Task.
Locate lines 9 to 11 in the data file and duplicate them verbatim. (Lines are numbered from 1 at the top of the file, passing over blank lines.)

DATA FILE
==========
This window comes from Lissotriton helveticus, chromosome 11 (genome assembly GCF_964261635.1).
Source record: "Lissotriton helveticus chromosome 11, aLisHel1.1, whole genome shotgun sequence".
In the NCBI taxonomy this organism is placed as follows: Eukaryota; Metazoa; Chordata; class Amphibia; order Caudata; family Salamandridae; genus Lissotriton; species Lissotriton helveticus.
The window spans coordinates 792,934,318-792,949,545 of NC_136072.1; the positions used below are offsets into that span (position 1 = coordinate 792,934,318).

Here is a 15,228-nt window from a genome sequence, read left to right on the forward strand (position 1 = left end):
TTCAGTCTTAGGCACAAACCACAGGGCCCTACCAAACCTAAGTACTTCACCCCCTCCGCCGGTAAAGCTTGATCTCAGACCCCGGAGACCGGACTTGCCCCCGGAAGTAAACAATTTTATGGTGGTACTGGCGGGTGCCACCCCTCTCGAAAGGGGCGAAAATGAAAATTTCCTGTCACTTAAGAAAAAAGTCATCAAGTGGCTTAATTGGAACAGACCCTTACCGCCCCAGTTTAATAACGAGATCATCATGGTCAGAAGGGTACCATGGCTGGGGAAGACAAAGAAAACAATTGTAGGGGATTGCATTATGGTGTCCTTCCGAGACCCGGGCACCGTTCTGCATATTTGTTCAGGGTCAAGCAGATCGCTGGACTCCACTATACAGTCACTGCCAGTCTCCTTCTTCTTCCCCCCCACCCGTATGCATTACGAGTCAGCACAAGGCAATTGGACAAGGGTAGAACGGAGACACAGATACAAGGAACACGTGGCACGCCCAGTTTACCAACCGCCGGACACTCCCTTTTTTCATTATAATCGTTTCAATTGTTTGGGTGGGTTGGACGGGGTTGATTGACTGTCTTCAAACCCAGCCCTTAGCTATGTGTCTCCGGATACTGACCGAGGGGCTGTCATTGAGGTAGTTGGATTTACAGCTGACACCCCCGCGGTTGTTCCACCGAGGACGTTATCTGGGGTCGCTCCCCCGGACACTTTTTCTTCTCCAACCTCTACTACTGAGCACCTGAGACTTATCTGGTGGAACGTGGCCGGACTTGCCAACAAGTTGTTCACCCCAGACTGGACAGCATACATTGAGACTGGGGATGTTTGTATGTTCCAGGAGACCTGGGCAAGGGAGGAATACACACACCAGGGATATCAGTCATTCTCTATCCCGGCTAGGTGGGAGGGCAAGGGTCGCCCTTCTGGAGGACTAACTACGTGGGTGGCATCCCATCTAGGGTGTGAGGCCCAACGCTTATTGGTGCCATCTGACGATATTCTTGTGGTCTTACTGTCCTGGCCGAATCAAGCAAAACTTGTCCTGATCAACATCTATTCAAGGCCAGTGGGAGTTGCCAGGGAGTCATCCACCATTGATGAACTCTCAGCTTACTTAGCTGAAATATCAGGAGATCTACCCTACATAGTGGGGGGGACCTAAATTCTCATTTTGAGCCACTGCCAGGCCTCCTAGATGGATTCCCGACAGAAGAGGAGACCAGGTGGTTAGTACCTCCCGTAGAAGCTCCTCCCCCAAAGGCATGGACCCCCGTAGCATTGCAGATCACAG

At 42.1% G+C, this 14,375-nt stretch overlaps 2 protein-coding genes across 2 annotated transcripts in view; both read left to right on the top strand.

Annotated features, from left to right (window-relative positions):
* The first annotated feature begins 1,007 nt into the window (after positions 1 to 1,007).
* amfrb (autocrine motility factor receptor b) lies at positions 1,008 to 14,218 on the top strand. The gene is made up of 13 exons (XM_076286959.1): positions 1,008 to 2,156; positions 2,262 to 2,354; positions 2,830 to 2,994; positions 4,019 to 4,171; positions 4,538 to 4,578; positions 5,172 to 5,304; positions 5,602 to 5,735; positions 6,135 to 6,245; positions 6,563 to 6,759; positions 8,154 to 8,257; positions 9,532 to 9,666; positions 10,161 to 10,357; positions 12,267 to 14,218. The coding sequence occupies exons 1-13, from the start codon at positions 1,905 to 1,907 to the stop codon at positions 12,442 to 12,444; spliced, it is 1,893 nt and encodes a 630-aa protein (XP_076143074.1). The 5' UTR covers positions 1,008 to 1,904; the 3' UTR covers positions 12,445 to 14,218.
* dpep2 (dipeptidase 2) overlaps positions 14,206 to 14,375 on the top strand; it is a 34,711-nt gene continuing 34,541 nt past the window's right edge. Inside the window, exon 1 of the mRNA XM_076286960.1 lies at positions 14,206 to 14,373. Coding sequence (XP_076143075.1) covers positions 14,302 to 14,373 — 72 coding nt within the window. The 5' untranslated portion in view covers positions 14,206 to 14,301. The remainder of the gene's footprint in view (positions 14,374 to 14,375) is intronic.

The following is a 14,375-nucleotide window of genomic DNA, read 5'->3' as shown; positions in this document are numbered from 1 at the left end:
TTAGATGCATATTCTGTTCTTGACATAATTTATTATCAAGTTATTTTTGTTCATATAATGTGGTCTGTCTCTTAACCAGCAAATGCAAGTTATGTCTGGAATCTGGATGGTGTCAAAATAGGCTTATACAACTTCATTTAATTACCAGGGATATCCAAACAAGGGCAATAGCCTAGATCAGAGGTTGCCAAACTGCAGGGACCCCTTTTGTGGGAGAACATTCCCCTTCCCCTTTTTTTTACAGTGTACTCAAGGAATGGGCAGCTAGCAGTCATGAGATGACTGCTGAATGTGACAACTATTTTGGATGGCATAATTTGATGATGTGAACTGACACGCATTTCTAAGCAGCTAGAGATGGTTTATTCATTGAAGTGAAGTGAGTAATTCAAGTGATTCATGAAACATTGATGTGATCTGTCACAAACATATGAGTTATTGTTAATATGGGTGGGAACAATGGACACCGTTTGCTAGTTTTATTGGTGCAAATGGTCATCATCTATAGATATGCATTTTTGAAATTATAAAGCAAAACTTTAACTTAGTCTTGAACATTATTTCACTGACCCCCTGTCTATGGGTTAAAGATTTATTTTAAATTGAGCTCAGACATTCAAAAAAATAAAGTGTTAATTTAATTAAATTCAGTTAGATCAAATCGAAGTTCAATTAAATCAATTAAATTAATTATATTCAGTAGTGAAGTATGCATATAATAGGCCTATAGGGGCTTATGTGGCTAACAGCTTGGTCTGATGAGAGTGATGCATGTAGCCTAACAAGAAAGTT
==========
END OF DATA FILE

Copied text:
* The first annotated feature begins 1,007 nt into the window (after positions 1 to 1,007).
* amfrb (autocrine motility factor receptor b) lies at positions 1,008 to 14,218 on the top strand. The gene is made up of 13 exons (XM_076286959.1): positions 1,008 to 2,156; positions 2,262 to 2,354; positions 2,830 to 2,994; positions 4,019 to 4,171; positions 4,538 to 4,578; positions 5,172 to 5,304; positions 5,602 to 5,735; positions 6,135 to 6,245; positions 6,563 to 6,759; positions 8,154 to 8,257; positions 9,532 to 9,666; positions 10,161 to 10,357; positions 12,267 to 14,218. The coding sequence occupies exons 1-13, from the start codon at positions 1,905 to 1,907 to the stop codon at positions 12,442 to 12,444; spliced, it is 1,893 nt and encodes a 630-aa protein (XP_076143074.1). The 5' UTR covers positions 1,008 to 1,904; the 3' UTR covers positions 12,445 to 14,218.
* dpep2 (dipeptidase 2) overlaps positions 14,206 to 14,375 on the top strand; it is a 34,711-nt gene continuing 34,541 nt past the window's right edge. Inside the window, exon 1 of the mRNA XM_076286960.1 lies at positions 14,206 to 14,373. Coding sequence (XP_076143075.1) covers positions 14,302 to 14,373 — 72 coding nt within the window. The 5' untranslated portion in view covers positions 14,206 to 14,301. The remainder of the gene's footprint in view (positions 14,374 to 14,375) is intronic.